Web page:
Right now, this is something that exchanges must cobble together for themselves, however.
Jesse Powell, who said that he is working on audits covering the fiat side of his operation, elaborated on Antonopoulos’ ideas:
“The firm would need to independently have a strong grasp of bitcoin, crypto, the ability to review code or write their own, be aware of opportunities for either party to compromise the audit and have the ability to prevent those compromises. Traditionally, this skill set is not what accounting firms are known for.”
Kraken’s future audit will take these issues into account. The firm is working towards a fiat-based audit, he said, explaining:
“The next one will be comprehensive, including all cryptos, and fiat. Following that would be other types of audits on the company as a whole, [including the] management team, security, etc.”
Coinbase has also confirmed that it’s focusing on both fiat and cryptocurrency checks for its next audit.
This challenge is daunting enough for exchanges trying to grow their business and deal with a plethora of regulatory and technical hurdles. And, this is just one snapshot in time. Audits are supposed to happen repeatedly to ensure that businesses remain compliant.
Why exchanges need repeat audits
As it stands, Kraken and Coinbase’s proof of reserves are ageing: they’re snapshots taken in the past. The older those snapshots become, the less relevant they are. Repeat audits keep validating the exchange, which assures customers their funds are safe.
However, there’s another reason why audits should be repeated, says Thomas: having subsequent audits handled by different parties reduces the need to place trust in one expert, such as himself.
“The way you get trust in these audits is that they’re repeated by different people. It seems to be less likely that the exchange will lie, or bribe the auditor.”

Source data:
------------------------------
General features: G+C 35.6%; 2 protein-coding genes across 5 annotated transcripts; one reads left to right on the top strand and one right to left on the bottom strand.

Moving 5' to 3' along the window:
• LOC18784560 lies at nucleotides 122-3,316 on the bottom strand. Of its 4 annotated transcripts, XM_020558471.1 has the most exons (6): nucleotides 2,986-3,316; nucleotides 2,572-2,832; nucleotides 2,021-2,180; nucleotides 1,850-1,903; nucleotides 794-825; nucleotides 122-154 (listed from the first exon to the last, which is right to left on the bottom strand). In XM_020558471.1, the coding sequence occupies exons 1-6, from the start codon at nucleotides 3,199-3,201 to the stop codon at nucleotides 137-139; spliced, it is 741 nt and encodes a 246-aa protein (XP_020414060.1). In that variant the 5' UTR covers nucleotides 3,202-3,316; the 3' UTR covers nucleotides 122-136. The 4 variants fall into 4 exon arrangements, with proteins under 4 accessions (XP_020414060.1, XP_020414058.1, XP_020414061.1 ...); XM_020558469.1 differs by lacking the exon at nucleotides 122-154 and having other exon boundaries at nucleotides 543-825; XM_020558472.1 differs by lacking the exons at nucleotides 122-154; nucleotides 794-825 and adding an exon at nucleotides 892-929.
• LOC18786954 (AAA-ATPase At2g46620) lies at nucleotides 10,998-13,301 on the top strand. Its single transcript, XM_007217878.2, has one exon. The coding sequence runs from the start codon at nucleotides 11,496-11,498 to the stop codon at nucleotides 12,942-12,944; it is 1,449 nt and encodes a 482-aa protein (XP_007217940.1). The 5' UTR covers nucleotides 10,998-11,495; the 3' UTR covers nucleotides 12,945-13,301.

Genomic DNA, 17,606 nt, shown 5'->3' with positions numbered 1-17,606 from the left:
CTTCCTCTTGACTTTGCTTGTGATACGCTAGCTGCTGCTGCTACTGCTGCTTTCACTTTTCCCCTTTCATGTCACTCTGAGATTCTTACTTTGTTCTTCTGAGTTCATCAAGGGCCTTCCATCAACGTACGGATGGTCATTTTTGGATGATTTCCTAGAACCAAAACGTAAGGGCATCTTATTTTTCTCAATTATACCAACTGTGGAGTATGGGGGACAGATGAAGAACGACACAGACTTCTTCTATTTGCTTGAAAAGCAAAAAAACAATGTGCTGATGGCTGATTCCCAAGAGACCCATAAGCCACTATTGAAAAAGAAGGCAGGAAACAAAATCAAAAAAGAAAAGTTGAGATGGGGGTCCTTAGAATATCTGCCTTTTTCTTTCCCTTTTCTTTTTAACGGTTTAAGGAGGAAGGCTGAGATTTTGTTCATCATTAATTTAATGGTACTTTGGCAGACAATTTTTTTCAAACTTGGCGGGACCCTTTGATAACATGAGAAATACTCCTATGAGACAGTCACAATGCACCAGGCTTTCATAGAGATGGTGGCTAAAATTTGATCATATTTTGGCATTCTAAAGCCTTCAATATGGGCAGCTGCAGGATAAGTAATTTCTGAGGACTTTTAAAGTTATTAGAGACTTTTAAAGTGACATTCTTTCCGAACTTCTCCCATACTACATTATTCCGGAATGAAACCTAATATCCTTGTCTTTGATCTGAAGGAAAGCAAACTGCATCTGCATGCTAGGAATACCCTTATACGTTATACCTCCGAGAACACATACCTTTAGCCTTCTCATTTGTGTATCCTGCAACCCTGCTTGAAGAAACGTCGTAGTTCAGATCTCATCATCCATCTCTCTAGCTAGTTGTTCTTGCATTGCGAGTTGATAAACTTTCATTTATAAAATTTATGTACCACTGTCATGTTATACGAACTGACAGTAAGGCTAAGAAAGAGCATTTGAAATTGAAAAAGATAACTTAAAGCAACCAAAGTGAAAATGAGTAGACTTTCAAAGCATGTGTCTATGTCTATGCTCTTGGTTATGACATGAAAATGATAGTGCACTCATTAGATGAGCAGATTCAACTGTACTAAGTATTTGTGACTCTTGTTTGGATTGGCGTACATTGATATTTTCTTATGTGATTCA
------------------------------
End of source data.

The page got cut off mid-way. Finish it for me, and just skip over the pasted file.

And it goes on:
To this end, he has resolved not to carry out any follow-up audits for Bitfinex or Kraken, because he wants to encourage the firms to use other third-party auditors. Although he has none planned at present, he is happy to conduct audits for other exchanges, though.
There are ways to increase the ongoing impact of an audit, by ensuring good governance, and this can be done across several of the audit areas highlighted here.
On the cybersecurity side, white-hat programs are certainly laudable ways to find software bugs, but it’s also important to check that companies have sufficient controls in place to avoid getting hacked in the future. There are well-established standards for this, such as the ISO 27000 series, and COBIT.
On the bitcoin reserves side, it should be possible to conduct regular automated spot checks that are automatically updated each day, suggested Antonopoulos.
An exchange could automatically hash the Merkle root for its cold storage, to create a proof of its assets – the bitcoins it has in hand.
It could also hash the balance of user accounts to create a Merkle root for the bitcoins held in its customers’ accounts, which would be a proof of liability.
These two Merkle roots could then be compared together.
How would the users automatically check that their balances were included in the proof of liabilities, though? They could use the same feature implemented during the Kraken audit, whereby users can personally check that their address was included in the tree that created the Merkle root.
Automating the process
The problem is that currently, an exchange’s users have to be technically adept to carry out these checks, meaning that many of them won’t. Instead, this check could be done for them using independently verified software, Antonopoulos said:
The bitcoin community doesn’t stand still for long and at least one such system already exists. This proof of solvency system can be plugged into exchanges to offer both proof of liability and proof of solvency, says its creator.
And, yes, there is a browser-based widget designed to automatically check that a user’s balance has been included in a hash representing an exchange’s liabilities.
Bitcoin exchanges that have made an effort to reassure customers in this way are headed down the right track, but conducting a financial audit is a daunting task when you’re a new organisation dealing with an entirely new asset class that many accountants don’t even understand.
Hopefully, more exchanges will soon step up to prove not only their bitcoin reserves, but also their good governance in other areas. Like the bitcoin network and business ecosystem itself, exchanges’ ability to prove their good standing to customers remains a work in progress.